Fundamental Disagreements on Campus
For all my life, I have existed at the center of some form of relative controversy. Here at college, especially, I find myself, perhaps more and more, encountering individuals who I so fundamentally either do not understand or entirely disagree with. I use strong words because that is how I truly feel. I would wager that most people here on campus, if pressed with questions, would admit to holding views entirely backwards from my own — from another planet!
Or perhaps…I am the backwards one…everyone else is looking forwards and I arrive from another planet with my perspective?
My skeptical instinct is to fight my own ego…”this is normal. In fact, you are not unique. Most people feel like outsiders at times. It is not particularly different to have these types of thoughts, as many worry about fitting in and finding friends, etc.”
Likely true. I think many people take on their demons, sometimes befriending their monsters, and evolving as a person.
But this is not my point. The truth is that I am not worried about finding friends, though I always enjoy meeting other people. I do not have anxiety over “figuring out what to do” with my next few years, etc.
Instead, I am laser focused on identifying the truth. And I fear that one party is very very wrong. Either I am misguided or the herds are following the wrong shepherd.
I care a lot about the future. I want progress. I want the world to be better, and most of the time, am optimistic that we can and will get there. But it will not just happen.
And from my lens, it will surely not “just happen” if what is happening on college campuses today persists in the near future.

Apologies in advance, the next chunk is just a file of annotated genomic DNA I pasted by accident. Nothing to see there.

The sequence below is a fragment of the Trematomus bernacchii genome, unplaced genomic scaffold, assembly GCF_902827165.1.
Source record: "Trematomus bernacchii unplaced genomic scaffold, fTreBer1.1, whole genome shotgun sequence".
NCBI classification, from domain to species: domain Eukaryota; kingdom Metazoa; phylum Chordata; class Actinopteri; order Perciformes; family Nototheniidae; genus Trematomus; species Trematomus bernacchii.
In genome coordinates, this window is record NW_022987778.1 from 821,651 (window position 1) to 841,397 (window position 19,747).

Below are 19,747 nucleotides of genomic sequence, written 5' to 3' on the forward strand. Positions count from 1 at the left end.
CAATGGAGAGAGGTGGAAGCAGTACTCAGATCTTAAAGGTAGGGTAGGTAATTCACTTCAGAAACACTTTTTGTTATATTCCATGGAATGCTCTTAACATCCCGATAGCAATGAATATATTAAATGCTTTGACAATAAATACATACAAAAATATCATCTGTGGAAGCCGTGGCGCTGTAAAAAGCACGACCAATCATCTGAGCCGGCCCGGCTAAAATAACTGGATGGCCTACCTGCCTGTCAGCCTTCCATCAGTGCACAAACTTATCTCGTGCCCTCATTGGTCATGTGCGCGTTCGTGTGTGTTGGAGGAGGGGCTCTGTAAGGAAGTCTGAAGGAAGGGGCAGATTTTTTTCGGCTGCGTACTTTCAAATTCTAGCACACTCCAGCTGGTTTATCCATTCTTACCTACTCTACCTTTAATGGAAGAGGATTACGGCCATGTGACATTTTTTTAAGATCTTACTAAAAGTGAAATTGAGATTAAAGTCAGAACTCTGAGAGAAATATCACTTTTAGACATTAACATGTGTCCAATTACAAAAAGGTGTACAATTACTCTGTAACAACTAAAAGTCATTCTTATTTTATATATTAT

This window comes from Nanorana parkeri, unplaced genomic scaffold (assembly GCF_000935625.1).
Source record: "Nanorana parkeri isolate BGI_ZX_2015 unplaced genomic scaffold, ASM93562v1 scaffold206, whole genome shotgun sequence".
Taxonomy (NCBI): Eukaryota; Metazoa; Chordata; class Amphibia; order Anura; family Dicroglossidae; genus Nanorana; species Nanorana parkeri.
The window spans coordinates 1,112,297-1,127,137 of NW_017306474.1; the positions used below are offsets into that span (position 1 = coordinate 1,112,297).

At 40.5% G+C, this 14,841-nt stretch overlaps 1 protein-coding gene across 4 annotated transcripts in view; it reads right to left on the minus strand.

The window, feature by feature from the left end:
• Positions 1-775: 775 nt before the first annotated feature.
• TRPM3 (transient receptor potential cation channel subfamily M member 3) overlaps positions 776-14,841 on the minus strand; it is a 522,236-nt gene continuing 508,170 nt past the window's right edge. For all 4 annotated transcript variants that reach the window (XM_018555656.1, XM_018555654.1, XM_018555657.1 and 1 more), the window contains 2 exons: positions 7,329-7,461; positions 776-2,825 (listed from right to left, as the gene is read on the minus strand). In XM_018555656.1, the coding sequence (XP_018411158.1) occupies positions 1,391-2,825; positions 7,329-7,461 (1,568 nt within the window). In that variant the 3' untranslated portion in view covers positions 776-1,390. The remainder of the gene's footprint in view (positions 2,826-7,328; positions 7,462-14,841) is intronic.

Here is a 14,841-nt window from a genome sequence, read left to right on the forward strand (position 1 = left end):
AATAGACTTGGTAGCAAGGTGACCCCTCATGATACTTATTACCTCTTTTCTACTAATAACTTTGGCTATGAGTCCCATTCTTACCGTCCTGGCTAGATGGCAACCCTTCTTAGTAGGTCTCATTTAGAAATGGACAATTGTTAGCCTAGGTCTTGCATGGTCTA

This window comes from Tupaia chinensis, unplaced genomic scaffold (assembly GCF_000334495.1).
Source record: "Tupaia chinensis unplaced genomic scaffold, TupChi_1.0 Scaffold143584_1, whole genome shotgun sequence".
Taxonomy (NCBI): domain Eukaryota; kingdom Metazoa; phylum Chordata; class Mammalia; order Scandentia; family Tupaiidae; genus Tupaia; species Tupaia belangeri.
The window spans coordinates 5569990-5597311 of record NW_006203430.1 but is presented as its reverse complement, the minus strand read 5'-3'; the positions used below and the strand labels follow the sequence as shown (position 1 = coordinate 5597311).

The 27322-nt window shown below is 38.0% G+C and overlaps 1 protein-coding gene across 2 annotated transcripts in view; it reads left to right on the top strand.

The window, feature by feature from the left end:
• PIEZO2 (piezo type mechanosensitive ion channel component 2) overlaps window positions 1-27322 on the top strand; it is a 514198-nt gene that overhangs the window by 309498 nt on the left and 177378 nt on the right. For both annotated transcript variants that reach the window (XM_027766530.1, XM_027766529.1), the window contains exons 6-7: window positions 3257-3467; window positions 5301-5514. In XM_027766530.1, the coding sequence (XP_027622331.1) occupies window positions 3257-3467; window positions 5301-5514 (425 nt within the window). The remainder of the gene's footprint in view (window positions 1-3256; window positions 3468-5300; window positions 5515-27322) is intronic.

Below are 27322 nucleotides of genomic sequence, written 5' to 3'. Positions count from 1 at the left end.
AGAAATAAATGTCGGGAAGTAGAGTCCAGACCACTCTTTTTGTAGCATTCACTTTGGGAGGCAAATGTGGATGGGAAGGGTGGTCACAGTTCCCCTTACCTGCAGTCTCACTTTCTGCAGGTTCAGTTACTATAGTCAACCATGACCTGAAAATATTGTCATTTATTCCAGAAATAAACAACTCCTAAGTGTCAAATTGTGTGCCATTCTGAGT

So what is the root of this “fundamental disagreement?”
It is hard for me to synthesize, but if I had to, I would characterize it using the following questions: “what is (professionally and personally) cool and what is important?”
I think, if you asked the campus these questions, you would, of course, get a wide variety of answers. But I think you would indeed be surprised at the lack of intellectual diversity: most people think the same.
The devil does not necessarily need an advocate; but the world does need independent thinkers. We need kind people, not nice people.
I am weird. Maybe? I certainly disagree with how many people here on campus view the world.
None of my close, old friends would describe me as particularly agreeable. I would not either. In fact, I would admit: I am not an easy person to have a simple conversation with…I have always wondered why that is the case? Why could I not just go with the flow, “smile and wave,” and ignore the beat of my own drum?
Originally published at Jordan Gonen.